When there’s a difficult task at hand, intuition tells us that the more motivated we are to complete it — the stronger the incentives — the harder we’ll work.
And the assumption has been that the relationship is linear — the better the incentives, the harder people will work. Rarely, however, do people have just one motivation.
A research team in the lab of Todd Braver, a professor in the Department of Psychological & Brain Sciences in Arts & Sciences, with appointments in radiology and neuroscience in the School of Medicine, at Washington University in St. Louis, wanted to know if the brain could integrate different sources of motivation into a single factor that affected performance and which brain regions are involved.
Their results, published April 21, in the Journal of Neuroscience, show that there is an additive integration process, and the dorsal anterior cingulate cortex (dACC) appears to play an integral role.
Before there was working from home, there was working out of an office, and there’s one reason people typically give for going to their job: to get paid.
“Sure, your main motivation is to go to the office to earn money,” said Debbie Yee, first author on the paper, who conducted the research as a PhD student in Braver’s lab. She is now a postdoctoral research associate in the Department of Cognitive, Linguistic and Psychological Sciences and the Carney Institute for Brain Science at Brown University. “But you might also enjoy the cupcakes.” (After all, there are always cupcakes or cookies somewhere in an office).
In their prior work, Yee, Braver and their colleagues tested a laboratory analog of this situation by providing “bundles” of incentives to see how they impacted performance on a challenging task situation. Specifically, they used cued task-switching paradigm in which the task rules changed randomly from trial to trial. Additionally, they examined the awareness that the participants had regarding the relationship between their motivation of the incentives and their performance. Did their self-reports match actual performance?
“We found that the self-reported motivations did line up well with their performance,” Yee said.
Braver added, “the next key question was to find out whether there were specific brain regions that were critical for translating changes in motivation with changes in performance.”
To do this, the researchers had participants perform the same task-switching trials while in an fMRI scanner, which measures blood flow to different areas of the brain, indicating which areas are most active. During the scans, the participants were informed about incentives that were available on each trial: an amount of money and a liquid. On different trials, the amount of money varied, but it was also paired with different liquids — a sweet juice, a neutral liquid or saltwater.
Crucially, participants always received both motivational incentives, but only if they performed well on the task.
The researchers discovered that task performance could be treated as an accurate indicator of motivation from previous work. “We can infer that you’re differentially motivated by the combined effect of both incentive types,” Yee said. “That is, one might be more motivated when given juice versus saltwater, as well as if they were to earn a high versus low amount of money for good performance.”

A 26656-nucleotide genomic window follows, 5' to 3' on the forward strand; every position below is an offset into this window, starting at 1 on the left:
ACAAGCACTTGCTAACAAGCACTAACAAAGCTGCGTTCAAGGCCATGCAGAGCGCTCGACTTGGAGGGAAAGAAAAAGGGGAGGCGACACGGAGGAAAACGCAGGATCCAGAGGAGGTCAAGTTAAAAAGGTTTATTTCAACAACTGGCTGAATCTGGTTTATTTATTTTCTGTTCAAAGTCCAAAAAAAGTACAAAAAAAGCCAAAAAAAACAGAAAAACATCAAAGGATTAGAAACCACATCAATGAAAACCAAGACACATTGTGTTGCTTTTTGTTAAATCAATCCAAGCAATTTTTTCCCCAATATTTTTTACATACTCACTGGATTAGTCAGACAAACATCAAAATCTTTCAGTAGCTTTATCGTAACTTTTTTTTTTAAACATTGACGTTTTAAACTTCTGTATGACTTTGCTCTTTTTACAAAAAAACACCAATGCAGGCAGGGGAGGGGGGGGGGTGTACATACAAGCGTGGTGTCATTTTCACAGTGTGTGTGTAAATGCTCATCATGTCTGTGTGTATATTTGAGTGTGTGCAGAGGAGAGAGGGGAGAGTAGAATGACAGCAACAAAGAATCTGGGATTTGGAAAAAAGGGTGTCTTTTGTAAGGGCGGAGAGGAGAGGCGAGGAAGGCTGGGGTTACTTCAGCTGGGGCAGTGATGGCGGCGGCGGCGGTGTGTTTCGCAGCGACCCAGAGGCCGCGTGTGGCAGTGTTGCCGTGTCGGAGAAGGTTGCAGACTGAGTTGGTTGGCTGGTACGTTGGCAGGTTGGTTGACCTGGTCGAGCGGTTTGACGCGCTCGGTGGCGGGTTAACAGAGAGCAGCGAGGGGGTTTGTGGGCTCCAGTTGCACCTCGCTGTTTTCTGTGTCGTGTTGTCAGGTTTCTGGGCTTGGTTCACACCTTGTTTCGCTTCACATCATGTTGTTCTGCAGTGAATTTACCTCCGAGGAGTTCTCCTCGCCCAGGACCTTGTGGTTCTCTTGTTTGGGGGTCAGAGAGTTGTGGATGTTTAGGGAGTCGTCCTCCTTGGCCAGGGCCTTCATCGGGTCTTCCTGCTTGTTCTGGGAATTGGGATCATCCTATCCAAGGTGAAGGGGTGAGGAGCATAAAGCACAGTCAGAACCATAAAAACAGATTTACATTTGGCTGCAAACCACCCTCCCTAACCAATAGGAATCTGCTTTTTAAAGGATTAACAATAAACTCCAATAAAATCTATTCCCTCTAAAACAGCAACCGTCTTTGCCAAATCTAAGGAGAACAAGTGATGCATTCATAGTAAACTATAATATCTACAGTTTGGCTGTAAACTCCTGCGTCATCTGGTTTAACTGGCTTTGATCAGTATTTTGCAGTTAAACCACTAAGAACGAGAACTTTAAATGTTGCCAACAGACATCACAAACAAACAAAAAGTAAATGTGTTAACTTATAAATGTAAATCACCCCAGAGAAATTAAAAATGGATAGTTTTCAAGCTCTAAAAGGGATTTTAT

There is research showing that varied regions of the brain are involved in motivation and cognitive control independently, but, Yee said, “Our study combines both factors, and you need to think about how to use the incentives to modulate your effort in the cognitive control task. You are not only deciding between juice and money.”
Previous theoretical work suggested the dorsal anterior cingulate cortex (dACC) plays a crucial role in integrating motivational values, allocating effort and cognitive control. “We tested that hypothesis explicitly,” Yee said. “Our findings showed that the participants’ self-reporting of their motivation level matched up well with brain activity in the dACC. Fluctuations in this brain region also predicted the fluctuation in task performance.”
Braver added, “The important contribution of this work is that it places the dACC in a central position in the brain, to connect increased motivation with more effortful engagement in a task.”
Going forward, Yee says this line of research can also be used to study the motivational power of incentives that are aversive — or punishing. Additionally, this work, funded by the National Institutes of Health (NIH) and the McDonnell Center for Systems Neuroscience, has significant implications for understanding how motivation and cognitive control may change across the human lifespan, such as in healthy aging.
Additionally, a lingering question for her is investigating the relationship between value-based decision making and incentive-motivated cognitive control. Some regions of the brain do predict motivation, but not performance. “There’s a clear difference between when you’re evaluating an outcome — like getting a raise or a donut — in terms of its motivational importance to you, versus when you’re using that information to allocate how much effort or control you want to use to complete a challenging task,” Yee said. “However, we don’t yet have a clear grasp of how underlying brain mechanisms may differ across individuals.”
Braver suggests that this type of question is critical for understanding the challenges associated with mental health disorders, such as depression and addiction. “Individuals with these disorders may be able to accurately evaluate an outcome’s motivational value, but may be quite impaired in being able to use that information to adjust their effort accordingly. Simply put, they may just get stuck in the same behavioral rut. A better understanding of the role of the dACC in this process might be the key to providing more effective treatment approaches.”